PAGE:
Andariya x Tusitala: Changing Social Narratives with Augmented Reality
Sudan’s incredibly rich cultural and music offerings are unfortunately often hidden from the world underneath all the ongoing political turmoil and violence. Known throughout the region for their poetry and their surprisingly-catchy music and oral storytelling traditions, one group aims to change how we view Sudan. They recognize the “”immense gap in independent, gender and technology focused, artful digital representation of the Sudans on the web” and strive to provide curated, critical content on numerous other issues like gender equality and edutainment.
Andariya is helmed by women who work traditional office jobs and still make the time to redefine the stories that shape Sudan as we know it. The online magazine posts incredibly salient, insightful content that addresses issues that otherwise are not publicly discussed, from domestic violence, to environmental concerns. Tusitala partnered with Andariya in their first international effort to further their digital storytelling reach using augmented reality.
By superimposing computer-generated images on top of actual printed material, we end up with a far richer and more interactive composite piece. While this technology has been around for a fairly long time, it truly was brought into mainstream consciousness with games like Pokemon Go!. Storytellers can now take advantage of the digital realm to change or enhance how they create their work, and viewers can see it in two different ways.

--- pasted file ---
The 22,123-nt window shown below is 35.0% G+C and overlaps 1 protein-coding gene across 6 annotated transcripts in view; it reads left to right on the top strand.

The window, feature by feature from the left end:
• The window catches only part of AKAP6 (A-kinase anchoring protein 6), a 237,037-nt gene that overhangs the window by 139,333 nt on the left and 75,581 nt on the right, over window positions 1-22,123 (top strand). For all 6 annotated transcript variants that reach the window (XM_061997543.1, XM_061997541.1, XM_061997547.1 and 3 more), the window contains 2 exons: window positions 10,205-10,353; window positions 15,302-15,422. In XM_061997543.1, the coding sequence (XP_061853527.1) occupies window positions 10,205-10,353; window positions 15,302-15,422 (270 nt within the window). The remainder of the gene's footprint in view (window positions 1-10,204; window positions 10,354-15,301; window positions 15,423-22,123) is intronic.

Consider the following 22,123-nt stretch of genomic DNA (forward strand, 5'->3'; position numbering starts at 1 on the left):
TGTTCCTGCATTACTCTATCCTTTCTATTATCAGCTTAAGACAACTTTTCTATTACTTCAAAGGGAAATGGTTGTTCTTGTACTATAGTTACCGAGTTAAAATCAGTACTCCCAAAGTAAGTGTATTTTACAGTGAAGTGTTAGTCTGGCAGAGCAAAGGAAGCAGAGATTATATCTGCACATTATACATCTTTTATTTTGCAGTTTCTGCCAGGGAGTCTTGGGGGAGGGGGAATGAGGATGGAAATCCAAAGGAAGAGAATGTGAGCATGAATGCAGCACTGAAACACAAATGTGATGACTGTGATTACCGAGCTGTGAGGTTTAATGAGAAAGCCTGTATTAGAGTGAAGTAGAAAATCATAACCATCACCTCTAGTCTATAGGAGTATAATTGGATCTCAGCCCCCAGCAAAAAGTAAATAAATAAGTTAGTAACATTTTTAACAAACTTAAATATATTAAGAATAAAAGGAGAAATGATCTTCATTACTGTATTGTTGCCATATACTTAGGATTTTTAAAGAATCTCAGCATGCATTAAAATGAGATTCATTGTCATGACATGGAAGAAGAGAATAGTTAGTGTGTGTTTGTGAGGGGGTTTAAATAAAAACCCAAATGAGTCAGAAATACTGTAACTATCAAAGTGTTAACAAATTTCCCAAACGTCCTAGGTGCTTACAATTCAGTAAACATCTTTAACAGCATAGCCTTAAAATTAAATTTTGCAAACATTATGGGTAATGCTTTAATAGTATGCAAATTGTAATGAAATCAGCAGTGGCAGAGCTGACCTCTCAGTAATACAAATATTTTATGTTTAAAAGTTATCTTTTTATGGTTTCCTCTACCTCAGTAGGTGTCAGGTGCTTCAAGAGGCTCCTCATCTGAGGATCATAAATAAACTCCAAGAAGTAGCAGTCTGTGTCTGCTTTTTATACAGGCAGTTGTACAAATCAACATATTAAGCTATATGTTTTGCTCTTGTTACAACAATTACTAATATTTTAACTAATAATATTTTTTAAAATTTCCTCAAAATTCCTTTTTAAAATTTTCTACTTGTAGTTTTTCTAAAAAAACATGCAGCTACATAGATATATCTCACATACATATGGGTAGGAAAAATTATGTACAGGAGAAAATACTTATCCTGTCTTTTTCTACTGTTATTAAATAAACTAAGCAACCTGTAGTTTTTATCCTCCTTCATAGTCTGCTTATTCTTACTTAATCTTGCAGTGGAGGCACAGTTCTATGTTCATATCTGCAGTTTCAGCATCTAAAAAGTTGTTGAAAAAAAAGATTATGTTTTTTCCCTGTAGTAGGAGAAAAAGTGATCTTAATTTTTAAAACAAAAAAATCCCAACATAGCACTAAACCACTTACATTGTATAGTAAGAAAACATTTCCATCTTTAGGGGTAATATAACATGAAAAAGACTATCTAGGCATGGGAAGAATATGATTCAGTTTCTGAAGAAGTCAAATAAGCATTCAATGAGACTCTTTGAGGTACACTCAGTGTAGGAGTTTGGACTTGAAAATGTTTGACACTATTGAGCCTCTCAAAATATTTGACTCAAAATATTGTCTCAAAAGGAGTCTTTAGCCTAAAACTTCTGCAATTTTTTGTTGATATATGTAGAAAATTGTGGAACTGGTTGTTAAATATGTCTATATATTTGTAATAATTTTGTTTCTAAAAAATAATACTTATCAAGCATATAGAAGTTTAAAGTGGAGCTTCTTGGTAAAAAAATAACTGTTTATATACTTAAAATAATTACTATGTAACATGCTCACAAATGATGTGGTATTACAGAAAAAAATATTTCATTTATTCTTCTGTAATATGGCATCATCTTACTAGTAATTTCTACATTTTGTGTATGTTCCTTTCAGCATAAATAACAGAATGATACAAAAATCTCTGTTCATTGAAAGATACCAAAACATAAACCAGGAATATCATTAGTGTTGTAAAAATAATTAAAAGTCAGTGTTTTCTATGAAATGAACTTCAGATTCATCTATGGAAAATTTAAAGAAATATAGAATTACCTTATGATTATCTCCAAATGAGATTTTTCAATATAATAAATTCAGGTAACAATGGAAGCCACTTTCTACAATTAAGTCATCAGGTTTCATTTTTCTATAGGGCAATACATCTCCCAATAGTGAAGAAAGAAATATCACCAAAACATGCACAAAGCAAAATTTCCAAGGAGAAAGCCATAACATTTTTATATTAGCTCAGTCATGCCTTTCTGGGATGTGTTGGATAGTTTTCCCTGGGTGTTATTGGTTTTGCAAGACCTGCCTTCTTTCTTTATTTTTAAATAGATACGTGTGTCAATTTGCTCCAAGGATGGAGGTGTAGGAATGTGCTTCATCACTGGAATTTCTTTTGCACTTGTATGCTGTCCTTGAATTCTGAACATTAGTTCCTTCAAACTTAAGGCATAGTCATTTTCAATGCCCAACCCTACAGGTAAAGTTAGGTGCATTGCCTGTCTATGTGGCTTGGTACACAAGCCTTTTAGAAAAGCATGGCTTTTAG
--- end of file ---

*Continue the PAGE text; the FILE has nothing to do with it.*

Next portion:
The Storyteller’s Kitchen is a programme that teaches creatives how to use augmented reality in their work to create dynamic, moving images on top of the initial static piece. The best part? These images are all personalized by the creator too.
This successful pilot with Andariya led to a workshop at 249 Startups, a co-working space in Khartoum, Sudan.Tusitala introduced augmented reality and the fun ins-and-outs of the image-making process to a full house comprising people from all over the region.
Despite some infrastructural challenges like slow Internet, it was a pleasant surprise for everyone to learn that the technology worked well even on more basic smartphone models. Huge smiles lit the room as a diverse group of people, from illustrators to 3D modelers to crafters were able to learn from each other as much as from the instructor.
Moving forward, Tusitala sees a promising future for the intersection of technology and art, and how it will change the creation process storytelling and how we perceive it regardless of where we are globally. Where will they go next?